Overview: China and Hong Kong re-opened after the Friday and holiday and equities rallied strongly. Japan, Taiwan, and South Korea advanced as well. However, India and Australia equities fell. Europe’s Stoxx 600 is up around 0.9% to recoup its pre-weekend loss and more. US futures are broadly higher. Benchmark 10-year yields are mostly firmer. The US 10-year yield is up about three basis points to 2.96%. European core yields are firmer but the yields in the periphery are lagging amid speculation that the ECB will announce a new facility to support them if needed. The 10-year UK Gilt yield is up nearly five basis points to 2.20%, a new three-month high. The dollar is trading lower against all the major currencies. Sterling is the strongest with almost a 0.6% gain. The yen and Swiss franc are the weakest, rising about 0.1%. Emerging market currencies are also mostly higher today. The main exceptions are a few Asian currencies and the Turkish lira. Turning to commodities, gold steadied after the pre-weekend reversal. It found support a little below $1850. July WTI reached almost $121 for easing back below $120. US natgas has jumped 4.3% today and Europe’s benchmark is up marginally. With China re-opening, iron ore prices extended their three-day rally into today with a 1% gain. It is trading at its best level in a month. Copper extended its reversal. At the end of last week, it reached 457.70 before reversing to close a little below 446.00. It fell to 440.60 today before stabilizing. July wheat has rallied 4.7% today after falling 10% last week.
China's May services Caixin PMI rose to 41.4 from 36.2, disappointing expectations for a larger rise. The composite rose for the first time this year (from 37.2 to 42.2). With the lockdown lifted in Shanghai and restrictions easing in Beijing (public transportation resume today), and the investigation into Didi completed (mobile app may appear in store again later this week), the world's second-largest economy appears to have turned the corner.
While BOJ Governor Kuroda has persuasively argued that the rise in Japan's CPI, with the core reaching the target will not spur a change in monetary policy, fiscal policy in play. Prime Minister Kishida offers a "new form of capitalism." It seems like it is the traditional LDP-economics of easy monetary and fiscal policies with an emphasis on greater economic equality. To be sure this is not a warmed-over socialism. Kishida thinks it can be done through growth efforts, including mid-career educations (retraining and acquisition of new skills). At the same time, he wants to promote an equity culture and is working on efforts to encourage households to participate in the returns to capital. Household financial assets were estimated to be worth around JPY2 quadrillion at the end of last year, or about $15.5 trillion. Over half is invested in low yielding savings accounts. Last year's supplemental budget had a commitment to record a primary budget surplus (excludes debt servicing costs) by the end of the fiscal year ending in March 2026. This year budget dropped the reference. Still, there is no sign that Japan's fiscal stance is an important market consideration. The 30-year bond yield is slightly above 1%. It set a six-year high in late March near 1.10%. Japan's 10-year breakeven poked above 1.0% in early May for the first time in seven years. It rose 11 basis points last week, the first increase in four weeks.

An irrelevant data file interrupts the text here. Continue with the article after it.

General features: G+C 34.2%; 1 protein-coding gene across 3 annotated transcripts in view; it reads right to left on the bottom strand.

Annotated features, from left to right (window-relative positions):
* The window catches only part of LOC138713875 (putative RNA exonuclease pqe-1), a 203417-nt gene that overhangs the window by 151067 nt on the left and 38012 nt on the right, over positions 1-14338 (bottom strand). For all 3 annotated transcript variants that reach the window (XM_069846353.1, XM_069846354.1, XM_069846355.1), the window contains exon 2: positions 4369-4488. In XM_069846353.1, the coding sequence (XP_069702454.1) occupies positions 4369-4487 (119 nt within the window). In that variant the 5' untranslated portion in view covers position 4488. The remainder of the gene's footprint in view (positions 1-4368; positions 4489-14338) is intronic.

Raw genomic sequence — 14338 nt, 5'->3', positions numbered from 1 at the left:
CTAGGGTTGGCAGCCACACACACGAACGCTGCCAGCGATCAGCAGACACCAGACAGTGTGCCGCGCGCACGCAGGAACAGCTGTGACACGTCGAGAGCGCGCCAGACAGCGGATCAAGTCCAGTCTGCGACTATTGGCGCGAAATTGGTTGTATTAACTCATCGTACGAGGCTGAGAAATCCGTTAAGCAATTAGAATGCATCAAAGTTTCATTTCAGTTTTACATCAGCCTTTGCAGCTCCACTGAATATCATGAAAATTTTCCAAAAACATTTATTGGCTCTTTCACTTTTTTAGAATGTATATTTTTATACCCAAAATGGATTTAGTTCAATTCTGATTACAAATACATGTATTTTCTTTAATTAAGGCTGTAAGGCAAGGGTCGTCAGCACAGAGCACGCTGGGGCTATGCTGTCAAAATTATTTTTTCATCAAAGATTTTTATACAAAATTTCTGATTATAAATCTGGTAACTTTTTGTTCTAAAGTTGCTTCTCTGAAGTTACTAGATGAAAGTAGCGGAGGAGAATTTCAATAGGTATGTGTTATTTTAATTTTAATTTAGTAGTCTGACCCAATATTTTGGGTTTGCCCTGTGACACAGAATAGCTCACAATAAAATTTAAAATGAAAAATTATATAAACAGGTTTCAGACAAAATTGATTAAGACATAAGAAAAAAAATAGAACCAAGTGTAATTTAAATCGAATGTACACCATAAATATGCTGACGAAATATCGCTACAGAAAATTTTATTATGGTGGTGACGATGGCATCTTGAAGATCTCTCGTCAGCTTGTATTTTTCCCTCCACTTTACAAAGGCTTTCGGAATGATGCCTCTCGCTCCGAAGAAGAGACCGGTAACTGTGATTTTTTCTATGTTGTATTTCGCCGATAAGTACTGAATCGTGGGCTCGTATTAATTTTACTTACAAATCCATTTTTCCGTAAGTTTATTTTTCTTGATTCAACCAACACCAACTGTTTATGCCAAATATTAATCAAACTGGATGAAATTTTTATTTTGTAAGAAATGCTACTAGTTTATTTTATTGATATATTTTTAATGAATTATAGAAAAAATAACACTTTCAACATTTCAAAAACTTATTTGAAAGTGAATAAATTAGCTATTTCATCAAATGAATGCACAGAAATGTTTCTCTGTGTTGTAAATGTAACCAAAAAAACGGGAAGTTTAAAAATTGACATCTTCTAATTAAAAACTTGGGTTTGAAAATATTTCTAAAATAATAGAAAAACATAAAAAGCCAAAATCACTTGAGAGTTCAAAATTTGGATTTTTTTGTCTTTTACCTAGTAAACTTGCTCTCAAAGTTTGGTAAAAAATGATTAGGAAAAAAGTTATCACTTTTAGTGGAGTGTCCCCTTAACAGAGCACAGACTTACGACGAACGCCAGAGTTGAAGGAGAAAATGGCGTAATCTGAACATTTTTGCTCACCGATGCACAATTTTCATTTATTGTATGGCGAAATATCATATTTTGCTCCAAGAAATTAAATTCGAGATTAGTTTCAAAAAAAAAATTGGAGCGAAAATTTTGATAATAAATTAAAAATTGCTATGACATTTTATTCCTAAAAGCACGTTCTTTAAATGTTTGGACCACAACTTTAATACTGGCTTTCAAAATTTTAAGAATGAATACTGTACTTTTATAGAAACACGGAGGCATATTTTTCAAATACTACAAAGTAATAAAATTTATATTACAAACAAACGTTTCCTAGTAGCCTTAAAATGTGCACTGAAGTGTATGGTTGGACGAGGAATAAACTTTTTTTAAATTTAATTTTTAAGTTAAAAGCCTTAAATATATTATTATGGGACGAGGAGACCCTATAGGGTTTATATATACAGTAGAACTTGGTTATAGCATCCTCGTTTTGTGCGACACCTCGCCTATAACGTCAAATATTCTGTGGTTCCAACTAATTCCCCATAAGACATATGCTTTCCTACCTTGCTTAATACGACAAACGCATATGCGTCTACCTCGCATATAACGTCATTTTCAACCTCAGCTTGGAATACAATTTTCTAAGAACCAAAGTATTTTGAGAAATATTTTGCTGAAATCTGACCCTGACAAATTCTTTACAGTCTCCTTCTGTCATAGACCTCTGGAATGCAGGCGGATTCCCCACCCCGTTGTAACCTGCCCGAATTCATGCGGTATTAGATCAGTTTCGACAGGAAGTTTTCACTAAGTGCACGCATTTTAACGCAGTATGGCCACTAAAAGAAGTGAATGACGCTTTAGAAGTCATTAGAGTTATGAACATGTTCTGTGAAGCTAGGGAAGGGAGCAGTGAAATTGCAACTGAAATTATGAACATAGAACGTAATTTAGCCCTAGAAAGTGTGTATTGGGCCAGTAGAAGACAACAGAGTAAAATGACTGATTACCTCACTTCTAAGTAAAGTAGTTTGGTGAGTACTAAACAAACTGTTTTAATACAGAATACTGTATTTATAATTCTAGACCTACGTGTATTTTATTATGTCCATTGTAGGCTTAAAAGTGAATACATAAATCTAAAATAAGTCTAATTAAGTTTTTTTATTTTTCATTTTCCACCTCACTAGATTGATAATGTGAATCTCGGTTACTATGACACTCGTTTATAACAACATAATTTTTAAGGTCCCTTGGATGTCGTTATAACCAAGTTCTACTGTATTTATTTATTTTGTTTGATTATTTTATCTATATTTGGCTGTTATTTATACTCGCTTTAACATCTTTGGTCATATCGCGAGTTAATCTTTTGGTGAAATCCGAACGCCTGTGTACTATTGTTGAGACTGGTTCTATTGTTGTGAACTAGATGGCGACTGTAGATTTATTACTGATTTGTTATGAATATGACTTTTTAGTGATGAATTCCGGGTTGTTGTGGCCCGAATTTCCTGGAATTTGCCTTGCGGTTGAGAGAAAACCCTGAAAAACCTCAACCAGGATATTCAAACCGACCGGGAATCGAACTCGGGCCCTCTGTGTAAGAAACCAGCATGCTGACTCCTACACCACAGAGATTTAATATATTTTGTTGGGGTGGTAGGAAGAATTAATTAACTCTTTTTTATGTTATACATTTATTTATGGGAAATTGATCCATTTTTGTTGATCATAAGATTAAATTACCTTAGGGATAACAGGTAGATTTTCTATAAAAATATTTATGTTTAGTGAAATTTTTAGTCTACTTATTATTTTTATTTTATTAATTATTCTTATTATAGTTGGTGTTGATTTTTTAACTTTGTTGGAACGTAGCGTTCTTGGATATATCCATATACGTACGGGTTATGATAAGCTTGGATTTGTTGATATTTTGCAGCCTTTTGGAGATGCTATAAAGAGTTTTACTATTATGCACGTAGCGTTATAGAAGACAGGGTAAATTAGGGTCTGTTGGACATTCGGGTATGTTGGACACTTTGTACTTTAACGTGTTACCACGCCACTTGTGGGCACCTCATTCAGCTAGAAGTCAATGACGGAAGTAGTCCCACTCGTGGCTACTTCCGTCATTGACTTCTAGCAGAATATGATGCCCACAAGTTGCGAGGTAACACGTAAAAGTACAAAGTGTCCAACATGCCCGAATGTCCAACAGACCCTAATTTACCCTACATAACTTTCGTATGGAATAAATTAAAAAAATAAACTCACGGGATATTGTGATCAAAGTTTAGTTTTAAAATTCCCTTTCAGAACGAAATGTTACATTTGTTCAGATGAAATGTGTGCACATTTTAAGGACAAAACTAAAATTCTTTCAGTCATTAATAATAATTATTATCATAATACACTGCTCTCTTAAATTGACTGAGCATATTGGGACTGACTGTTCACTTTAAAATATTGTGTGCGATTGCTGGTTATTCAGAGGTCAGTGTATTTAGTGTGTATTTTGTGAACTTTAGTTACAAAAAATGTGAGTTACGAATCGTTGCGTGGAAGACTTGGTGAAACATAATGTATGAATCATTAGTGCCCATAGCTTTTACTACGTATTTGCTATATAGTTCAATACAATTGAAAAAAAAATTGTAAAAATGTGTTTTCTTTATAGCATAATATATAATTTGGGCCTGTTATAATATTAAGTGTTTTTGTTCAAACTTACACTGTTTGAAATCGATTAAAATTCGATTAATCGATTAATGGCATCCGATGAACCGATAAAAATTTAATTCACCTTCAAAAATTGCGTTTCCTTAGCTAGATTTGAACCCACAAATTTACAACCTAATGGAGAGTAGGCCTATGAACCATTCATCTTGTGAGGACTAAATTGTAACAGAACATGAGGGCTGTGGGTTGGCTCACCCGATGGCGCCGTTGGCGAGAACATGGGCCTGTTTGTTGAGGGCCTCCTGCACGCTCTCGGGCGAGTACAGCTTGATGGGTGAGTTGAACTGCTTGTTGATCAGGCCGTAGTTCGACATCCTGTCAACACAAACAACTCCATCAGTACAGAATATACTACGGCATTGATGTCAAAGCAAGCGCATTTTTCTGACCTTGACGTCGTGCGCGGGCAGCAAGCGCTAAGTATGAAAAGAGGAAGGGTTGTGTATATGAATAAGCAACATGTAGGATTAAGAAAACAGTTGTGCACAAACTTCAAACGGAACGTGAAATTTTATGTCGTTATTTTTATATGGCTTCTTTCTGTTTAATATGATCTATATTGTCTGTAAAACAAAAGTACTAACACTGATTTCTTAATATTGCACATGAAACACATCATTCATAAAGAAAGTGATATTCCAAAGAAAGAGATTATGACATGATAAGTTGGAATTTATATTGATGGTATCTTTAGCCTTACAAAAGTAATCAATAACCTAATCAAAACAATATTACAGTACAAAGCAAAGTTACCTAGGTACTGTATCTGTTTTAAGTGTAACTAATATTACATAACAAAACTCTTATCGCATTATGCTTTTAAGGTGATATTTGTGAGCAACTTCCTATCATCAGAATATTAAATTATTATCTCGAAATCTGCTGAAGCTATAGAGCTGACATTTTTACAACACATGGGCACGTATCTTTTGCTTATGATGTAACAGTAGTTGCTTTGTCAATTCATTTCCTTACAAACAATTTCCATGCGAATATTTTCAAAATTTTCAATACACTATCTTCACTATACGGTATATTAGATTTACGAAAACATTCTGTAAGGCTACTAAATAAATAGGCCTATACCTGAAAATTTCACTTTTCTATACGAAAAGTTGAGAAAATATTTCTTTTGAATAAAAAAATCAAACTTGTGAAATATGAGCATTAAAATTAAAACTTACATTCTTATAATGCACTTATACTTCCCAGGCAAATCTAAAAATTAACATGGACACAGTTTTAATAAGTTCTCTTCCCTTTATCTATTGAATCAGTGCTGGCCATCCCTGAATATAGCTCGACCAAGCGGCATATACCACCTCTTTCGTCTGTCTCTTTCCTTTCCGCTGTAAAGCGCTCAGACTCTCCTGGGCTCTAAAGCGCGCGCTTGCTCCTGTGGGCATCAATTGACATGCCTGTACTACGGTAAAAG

The RBA meets the first thing tomorrow in Canberra. The swaps market has almost 30 bp of tightening discounted. Economists, in Bloomberg's latest survey, look for a bit more, 40 bp. Since the end of April, the Australian dollar appreciated by about two cents, but the speculators in the futures market have boosted their net short position to almost 48.7k contracts (each contract is for A$100k) five weeks in a row through last Tuesday (May 31) and for a cumulative 20k contracts during the run. As we noted in the weekly commentary on prices, the Australian dollar's bounce faltered after retracing a little more than half of the decline from April's high (~$0.7660) to the mid-May low (~$0.6830). Australia's new Treasurer, Chalmers, warned that he may revise sharply higher this year's inflation forecast next week, and plans on publishing a new budget in early Q4.
The dollar held JPY131 and is consolidating in about a half a yen below there. Support is seen in the JPY130.40 area, which has been the low since the better-than-expected US jobs data before the weekend. The greenback may be bolstered if the 10-year yield resurfaces above 3%. After reversing lower after the US jobs data, the Australian dollar fell further today to a slightly below $0.7190 before finding a solid bid. Its recovered began in the middle of the Asia Pacific sessions and carrying into the European morning, where it approached $0.7230. Recall, the pre-weekend high was near $0.7285. China's mainland markets were closed last Friday, and the offshore yuan was virtually unchanged. The dollar gapped lower today and fell to CNY6.6415, its lowest level in a month. A small gap remains (~CNY6.6568-CNY6.6595). The PBOC set the dollar's reference rate at CNY6.6691 compared to the median (Bloomberg) projection of CNY6.6708.